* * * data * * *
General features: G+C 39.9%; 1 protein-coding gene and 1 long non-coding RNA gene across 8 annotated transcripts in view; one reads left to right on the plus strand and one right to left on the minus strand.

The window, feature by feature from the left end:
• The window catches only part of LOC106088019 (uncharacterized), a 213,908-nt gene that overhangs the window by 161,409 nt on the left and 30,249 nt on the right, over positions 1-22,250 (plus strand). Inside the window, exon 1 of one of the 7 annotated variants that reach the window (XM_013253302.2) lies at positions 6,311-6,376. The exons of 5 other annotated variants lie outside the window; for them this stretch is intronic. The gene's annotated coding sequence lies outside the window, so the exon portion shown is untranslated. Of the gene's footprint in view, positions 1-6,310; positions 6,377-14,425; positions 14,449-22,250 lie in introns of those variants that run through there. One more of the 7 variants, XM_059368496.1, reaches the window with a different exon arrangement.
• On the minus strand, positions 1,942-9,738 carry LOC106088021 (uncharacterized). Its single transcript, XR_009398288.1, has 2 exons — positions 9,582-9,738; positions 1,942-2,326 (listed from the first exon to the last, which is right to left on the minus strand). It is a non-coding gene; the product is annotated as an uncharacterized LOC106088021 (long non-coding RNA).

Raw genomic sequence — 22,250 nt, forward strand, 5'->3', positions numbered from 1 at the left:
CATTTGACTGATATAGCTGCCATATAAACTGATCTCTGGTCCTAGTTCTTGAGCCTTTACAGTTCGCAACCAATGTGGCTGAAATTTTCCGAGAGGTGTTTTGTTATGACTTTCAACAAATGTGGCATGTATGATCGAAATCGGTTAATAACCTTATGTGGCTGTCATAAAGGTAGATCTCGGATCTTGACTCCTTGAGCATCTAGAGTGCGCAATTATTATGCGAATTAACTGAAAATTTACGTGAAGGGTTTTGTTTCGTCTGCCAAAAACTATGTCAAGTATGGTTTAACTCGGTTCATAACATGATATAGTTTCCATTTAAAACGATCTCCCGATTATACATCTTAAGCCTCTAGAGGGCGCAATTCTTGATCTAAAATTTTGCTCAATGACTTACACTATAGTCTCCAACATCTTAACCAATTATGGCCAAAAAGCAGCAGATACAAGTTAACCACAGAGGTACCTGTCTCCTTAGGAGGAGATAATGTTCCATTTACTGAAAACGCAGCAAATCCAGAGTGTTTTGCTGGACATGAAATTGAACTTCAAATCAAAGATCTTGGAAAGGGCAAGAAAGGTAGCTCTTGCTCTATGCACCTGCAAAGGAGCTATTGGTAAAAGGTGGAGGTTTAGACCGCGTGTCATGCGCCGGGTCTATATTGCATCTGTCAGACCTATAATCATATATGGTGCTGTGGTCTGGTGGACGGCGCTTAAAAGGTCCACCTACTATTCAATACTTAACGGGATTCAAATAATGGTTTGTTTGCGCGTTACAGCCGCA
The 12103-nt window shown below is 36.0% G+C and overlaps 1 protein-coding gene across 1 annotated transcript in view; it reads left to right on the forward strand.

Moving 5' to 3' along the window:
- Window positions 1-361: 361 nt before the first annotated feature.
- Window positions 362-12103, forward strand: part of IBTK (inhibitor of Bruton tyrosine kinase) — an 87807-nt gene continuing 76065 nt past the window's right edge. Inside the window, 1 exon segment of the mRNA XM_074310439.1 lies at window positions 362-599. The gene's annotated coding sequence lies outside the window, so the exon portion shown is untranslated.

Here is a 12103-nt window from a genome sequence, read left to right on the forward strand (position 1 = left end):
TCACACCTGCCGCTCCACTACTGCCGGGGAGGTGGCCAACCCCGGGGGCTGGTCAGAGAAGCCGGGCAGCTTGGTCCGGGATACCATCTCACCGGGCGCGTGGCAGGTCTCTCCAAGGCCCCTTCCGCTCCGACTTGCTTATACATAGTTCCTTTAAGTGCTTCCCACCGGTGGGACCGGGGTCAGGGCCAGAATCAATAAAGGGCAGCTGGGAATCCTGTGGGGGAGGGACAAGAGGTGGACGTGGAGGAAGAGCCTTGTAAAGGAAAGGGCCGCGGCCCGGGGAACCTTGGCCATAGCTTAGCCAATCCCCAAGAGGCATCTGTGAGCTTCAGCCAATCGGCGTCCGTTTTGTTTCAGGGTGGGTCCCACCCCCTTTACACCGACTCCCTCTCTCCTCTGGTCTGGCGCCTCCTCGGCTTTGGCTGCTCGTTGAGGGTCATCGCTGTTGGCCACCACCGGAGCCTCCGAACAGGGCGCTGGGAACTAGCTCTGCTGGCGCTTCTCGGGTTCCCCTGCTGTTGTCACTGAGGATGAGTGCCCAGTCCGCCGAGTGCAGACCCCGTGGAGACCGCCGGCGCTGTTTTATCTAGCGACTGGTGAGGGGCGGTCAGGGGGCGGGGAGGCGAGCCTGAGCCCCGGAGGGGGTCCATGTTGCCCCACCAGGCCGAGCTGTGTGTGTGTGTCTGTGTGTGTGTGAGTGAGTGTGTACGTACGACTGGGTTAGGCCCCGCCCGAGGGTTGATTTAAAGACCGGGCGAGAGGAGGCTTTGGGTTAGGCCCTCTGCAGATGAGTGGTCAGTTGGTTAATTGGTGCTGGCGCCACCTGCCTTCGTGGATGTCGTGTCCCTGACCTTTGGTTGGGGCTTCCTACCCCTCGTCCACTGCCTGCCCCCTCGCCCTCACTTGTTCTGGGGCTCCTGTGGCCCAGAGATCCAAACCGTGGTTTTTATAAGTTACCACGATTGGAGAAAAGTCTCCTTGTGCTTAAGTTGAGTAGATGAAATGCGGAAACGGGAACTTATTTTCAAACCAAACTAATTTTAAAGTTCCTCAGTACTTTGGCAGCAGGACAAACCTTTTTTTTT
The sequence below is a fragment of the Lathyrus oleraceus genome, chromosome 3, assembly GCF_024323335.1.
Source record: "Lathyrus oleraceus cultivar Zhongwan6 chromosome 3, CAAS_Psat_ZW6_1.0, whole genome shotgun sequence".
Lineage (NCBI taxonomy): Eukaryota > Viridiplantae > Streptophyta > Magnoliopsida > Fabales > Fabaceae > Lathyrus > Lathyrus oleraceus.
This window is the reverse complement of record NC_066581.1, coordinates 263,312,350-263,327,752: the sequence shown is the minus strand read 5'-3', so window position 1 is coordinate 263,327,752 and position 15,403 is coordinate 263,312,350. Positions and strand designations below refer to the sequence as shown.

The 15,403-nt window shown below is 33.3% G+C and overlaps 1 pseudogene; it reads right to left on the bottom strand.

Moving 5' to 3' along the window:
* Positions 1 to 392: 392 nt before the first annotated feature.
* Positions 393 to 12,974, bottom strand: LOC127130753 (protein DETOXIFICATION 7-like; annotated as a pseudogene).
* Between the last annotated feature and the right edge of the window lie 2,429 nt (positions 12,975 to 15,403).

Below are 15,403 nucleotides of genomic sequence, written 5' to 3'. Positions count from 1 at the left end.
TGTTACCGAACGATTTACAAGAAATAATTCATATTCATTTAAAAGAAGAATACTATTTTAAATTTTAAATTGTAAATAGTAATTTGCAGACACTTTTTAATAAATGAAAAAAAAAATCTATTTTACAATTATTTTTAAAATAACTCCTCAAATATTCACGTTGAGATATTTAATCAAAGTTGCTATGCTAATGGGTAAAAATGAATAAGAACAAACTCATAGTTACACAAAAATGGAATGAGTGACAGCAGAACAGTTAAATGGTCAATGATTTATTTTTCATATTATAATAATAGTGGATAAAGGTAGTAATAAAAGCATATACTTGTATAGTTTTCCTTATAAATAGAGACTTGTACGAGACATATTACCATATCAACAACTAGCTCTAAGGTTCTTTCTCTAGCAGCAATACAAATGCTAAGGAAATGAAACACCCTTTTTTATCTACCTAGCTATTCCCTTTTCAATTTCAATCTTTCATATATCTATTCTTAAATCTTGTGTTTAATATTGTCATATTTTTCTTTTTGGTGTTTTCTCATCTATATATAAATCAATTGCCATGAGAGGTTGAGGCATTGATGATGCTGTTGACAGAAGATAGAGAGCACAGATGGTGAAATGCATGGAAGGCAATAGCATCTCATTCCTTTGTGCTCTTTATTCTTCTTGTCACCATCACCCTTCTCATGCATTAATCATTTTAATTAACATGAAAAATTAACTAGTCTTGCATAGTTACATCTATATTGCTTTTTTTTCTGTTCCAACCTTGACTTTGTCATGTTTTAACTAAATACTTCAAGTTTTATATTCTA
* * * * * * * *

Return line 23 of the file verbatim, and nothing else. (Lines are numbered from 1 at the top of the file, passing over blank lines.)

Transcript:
TGTTACCGAACGATTTACAAGAAATAATTCATATTCATTTAAAAGAAGAATACTATTTTAAATTTTAAATTGTAAATAGTAATTTGCAGACACTTTTTAATAAATGAAAAAAAAAATCTATTTTACAATTATTTTTAAAATAACTCCTCAAATATTCACGTTGAGATATTTAATCAAAGTTGCTATGCTAATGGGTAAAAATGAATAAGAACAAACTCATAGTTACACAAAAATGGAATGAGTGACAGCAGAACAGTTAAATGGTCAATGATTTATTTTTCATATTATAATAATAGTGGATAAAGGTAGTAATAAAAGCATATACTTGTATAGTTTTCCTTATAAATAGAGACTTGTACGAGACATATTACCATATCAACAACTAGCTCTAAGGTTCTTTCTCTAGCAGCAATACAAATGCTAAGGAAATGAAACACCCTTTTTTATCTACCTAGCTATTCCCTTTTCAATTTCAATCTTTCATATATCTATTCTTAAATCTTGTGTTTAATATTGTCATATTTTTCTTTTTGGTGTTTTCTCATCTATATATAAATCAATTGCCATGAGAGGTTGAGGCATTGATGATGCTGTTGACAGAAGATAGAGAGCACAGATGGTGAAATGCATGGAAGGCAATAGCATCTCATTCCTTTGTGCTCTTTATTCTTCTTGTCACCATCACCCTTCTCATGCATTAATCATTTTAATTAACATGAAAAATTAACTAGTCTTGCATAGTTACATCTATATTGCTTTTTTTTCTGTTCCAACCTTGACTTTGTCATGTTTTAACTAAATACTTCAAGTTTTATATTCTA